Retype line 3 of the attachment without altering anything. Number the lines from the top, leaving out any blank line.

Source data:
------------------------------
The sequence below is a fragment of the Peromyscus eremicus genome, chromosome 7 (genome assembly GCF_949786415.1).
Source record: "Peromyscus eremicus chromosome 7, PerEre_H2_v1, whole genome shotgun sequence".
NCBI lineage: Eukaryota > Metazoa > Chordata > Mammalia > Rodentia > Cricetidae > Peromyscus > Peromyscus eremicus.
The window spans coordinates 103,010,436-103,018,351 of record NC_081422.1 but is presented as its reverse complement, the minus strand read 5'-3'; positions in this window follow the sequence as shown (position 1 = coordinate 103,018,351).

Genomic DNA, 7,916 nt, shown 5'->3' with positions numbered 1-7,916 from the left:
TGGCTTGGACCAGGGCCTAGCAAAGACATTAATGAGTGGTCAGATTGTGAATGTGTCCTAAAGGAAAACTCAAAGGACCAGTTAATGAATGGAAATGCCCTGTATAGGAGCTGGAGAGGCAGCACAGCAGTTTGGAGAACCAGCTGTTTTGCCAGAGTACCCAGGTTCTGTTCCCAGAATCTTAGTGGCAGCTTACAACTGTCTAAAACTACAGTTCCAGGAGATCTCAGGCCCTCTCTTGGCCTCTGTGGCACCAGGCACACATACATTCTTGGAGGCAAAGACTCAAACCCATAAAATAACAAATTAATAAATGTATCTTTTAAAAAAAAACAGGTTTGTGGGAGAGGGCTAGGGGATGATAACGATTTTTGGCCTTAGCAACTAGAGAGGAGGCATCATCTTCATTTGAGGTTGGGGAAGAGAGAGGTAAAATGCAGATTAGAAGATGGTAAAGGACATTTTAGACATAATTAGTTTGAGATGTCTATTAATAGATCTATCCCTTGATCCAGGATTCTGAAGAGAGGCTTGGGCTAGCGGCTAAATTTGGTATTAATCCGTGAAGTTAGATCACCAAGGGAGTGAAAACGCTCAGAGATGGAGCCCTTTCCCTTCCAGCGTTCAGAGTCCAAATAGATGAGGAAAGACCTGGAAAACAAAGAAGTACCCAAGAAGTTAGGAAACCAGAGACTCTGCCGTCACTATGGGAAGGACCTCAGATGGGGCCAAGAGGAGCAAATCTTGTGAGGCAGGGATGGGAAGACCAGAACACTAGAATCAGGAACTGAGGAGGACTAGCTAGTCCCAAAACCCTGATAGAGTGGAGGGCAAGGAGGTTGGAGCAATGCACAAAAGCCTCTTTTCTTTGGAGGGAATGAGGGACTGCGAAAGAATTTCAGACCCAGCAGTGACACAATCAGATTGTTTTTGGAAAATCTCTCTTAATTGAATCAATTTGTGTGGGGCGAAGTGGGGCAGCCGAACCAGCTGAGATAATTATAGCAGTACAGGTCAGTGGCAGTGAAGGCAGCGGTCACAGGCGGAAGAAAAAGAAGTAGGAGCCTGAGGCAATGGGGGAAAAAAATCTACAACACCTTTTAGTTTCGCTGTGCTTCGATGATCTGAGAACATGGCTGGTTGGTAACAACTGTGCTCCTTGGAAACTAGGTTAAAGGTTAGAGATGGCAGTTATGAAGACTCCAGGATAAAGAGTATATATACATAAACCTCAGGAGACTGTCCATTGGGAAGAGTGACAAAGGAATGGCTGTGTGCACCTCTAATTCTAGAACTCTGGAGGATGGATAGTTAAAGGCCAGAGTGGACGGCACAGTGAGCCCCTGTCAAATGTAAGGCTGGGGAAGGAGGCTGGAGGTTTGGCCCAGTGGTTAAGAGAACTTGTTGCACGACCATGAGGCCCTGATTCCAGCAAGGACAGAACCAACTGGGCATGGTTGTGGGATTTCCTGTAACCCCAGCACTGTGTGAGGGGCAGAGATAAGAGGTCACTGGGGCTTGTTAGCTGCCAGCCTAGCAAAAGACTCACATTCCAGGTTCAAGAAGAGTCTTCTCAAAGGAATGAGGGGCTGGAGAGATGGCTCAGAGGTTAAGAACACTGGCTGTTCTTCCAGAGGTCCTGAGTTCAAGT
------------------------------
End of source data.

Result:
NCBI lineage: Eukaryota > Metazoa > Chordata > Mammalia > Rodentia > Cricetidae > Peromyscus > Peromyscus eremicus.